Monday, March 11, 2013

Review: Cheyenne - Secrets Of The Cheyenne

Alright, boys and girls, time for a switch-up. Cheyenne is a Cap'n Jazz/Promise Ring style Emo band from Richmond, VA, and I had the pleasure of meeting two of their members at a local show recently. After noticing the artwork (which originally reminded me of This Bike Is A Pipe Bomb), I decided to pick up a copy on vinyl. That was the best decision I made that night (besides making vegan pigs in a blanket). So, boys and girls, I'm going to give you a run-down of this killer album, and you're going to read it. 

This rap is like ziti:

"Intro" - This is what sold me on the album. Classic, 90s, second-wave emo, with just enough twinkle to shed a tear, but not enough "Owen" to weep. Perfectly timed, flawlessly mixed drums, and a stellar combination of rhythm and lead guitars bring this track to a beautiful climax that twinkles out like burning stars, leading into this killer album. 

"Fireboobs" - Let's talk about the title of this track. Normally, I would say that naming a song "Fireboobs" is gimmicky as hell. Fortunately for me (and for you, of course), no gimmick is necessary for Cheyenne, as they kick enough ass without it. Pulling from their influences, they manage to convey a deeply personal song in perfect monotone, much like The Promise Ring or Jets To Brazil. This is a nice break from the trend, as most Emo bands, as of late, have been striving to pour more and more of themselves into vocals, when we all know that it's really, really not what we want. 

"Boy Problems" - The drums on this track speak for themselves, the crisp snare and cymbal hits complementing the clear, twinkle of the lead guitar and the fuzz of the rhythm. I could talk about this song all day, but instead I'll just leave you with this: "Get out of my bed and leave my head alone."

"High Five" - A token fun song, like TPR's "Pink Chimneys," this short, slow track starts out with the general "you'll see high fives all around," but ends on the uncannily hopeful line, "we tread our feet through water and we never got caught." This, of course, is after a twinkly, fuzzy break, overlaid by a long-outdated sound clip. This track is more a period piece than it is anything new or forward, but it's exactly what you want.

"Third Floor" - This track threw me for a loop. Adding the diversity of Take It Back!-style vocals, this song dances and twinkles its way through, covering the fact that the lyrics are abnormally dark. Exploring more personal matters, this song asks the question, "What's the point?" and makes a heavy claim of monotony in the workplace. Interesting commentary--not expected, but by no means unwelcome.

"Any Other Way" - A scaling and soaring lead runs through this song like a hot knife, cutting the dense bass, and ending at the perfectly punctuating snare. I cannot explain how well this is mixed. These drum sounds... Sweet Christ. The lyrics on this track are insightful, without being oppressive, and hopeful without being lame. Just a solid, solid song.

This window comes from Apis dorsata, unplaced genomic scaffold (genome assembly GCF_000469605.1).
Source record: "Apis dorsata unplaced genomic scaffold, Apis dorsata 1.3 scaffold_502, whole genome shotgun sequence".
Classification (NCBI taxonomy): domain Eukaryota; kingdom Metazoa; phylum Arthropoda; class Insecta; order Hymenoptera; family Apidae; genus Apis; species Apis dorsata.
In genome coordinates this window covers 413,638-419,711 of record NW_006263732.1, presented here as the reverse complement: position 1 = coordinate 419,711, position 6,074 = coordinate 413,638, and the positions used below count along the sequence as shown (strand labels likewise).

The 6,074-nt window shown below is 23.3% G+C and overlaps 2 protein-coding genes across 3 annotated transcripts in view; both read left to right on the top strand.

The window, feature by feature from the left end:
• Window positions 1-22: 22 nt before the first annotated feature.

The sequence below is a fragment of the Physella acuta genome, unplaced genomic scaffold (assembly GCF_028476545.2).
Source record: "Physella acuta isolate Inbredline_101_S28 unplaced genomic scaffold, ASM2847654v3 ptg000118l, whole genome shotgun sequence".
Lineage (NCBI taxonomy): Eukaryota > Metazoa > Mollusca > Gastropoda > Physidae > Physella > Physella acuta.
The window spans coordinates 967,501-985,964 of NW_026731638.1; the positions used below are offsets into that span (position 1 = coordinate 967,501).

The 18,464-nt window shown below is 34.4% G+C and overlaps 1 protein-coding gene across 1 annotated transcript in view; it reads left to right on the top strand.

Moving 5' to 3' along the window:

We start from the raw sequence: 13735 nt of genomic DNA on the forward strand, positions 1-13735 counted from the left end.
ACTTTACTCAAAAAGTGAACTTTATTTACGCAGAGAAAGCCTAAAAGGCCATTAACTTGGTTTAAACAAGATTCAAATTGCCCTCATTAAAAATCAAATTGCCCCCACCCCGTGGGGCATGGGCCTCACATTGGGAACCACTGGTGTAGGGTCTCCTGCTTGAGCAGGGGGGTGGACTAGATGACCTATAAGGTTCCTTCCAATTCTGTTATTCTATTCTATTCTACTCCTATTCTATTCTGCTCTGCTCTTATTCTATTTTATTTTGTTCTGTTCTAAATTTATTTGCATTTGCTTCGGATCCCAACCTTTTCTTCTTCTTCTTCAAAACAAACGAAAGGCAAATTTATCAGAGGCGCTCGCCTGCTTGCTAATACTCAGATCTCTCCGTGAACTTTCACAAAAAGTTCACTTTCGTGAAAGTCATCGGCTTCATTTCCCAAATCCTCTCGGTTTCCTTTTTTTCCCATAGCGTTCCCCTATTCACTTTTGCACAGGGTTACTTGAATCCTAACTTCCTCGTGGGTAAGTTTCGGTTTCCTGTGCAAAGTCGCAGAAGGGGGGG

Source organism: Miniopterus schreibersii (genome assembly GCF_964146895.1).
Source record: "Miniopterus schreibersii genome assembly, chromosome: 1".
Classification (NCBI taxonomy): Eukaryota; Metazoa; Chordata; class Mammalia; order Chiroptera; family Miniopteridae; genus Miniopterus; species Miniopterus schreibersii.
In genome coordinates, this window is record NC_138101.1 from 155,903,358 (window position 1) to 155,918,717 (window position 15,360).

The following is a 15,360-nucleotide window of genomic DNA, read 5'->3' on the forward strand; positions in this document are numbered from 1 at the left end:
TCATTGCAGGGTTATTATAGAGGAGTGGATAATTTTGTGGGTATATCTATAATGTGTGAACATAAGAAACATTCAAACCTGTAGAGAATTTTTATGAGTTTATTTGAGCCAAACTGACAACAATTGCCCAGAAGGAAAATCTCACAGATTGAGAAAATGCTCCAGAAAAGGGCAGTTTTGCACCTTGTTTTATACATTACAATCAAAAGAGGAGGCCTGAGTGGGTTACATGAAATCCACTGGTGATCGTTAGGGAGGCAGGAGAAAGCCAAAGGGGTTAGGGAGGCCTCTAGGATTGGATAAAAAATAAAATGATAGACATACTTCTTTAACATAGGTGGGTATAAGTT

"Indecision" - A darker song on the album, with guitars ceaselessly launching back and forth into dueling leads. Some of the better musicianship on the album, in my opinion, and only 1:54. Incredible. "I put myself through hell and true bliss came to you." 

"Call It In The Air" - Ah... Both vocal styles on this song. Awesome. The rawness of yelling, and the beauty of the lead vocals, this is a nice little 1:40 track, mainly made by its arpeggiated lead twinkles. Twinkles, twinkles, twinkles. 

"Golden Palms" - Incorporating tapping on the rhythm guitar, this final track (besides the outro) is the last effort to pull everything together from these Richmond boys. Insanely catchy, but never settling for mediocrity, this is absolutely the greatest musicianship on the album. Every element they've tried on the other tracks is perfect here. This is the first moving Emo song I've heard from a current band in years. 

"Outro" - Following the lead of the Intro, this song is a bit catchier, with swinging drums and bass, and free form guitar interjecting notes here and there as they please. Twinkles, twinkles, twinkles. I mean this in the highest respect to Cheyenne, and I never use this adjective, but this song is truly... lovely. It just makes me smile. So lovely. 

Do yourself a favor, and pick this album up. These boys deserve any and all money you choose to give to them. Go like them on facebook, stream their album, and worship them as the demigods they are.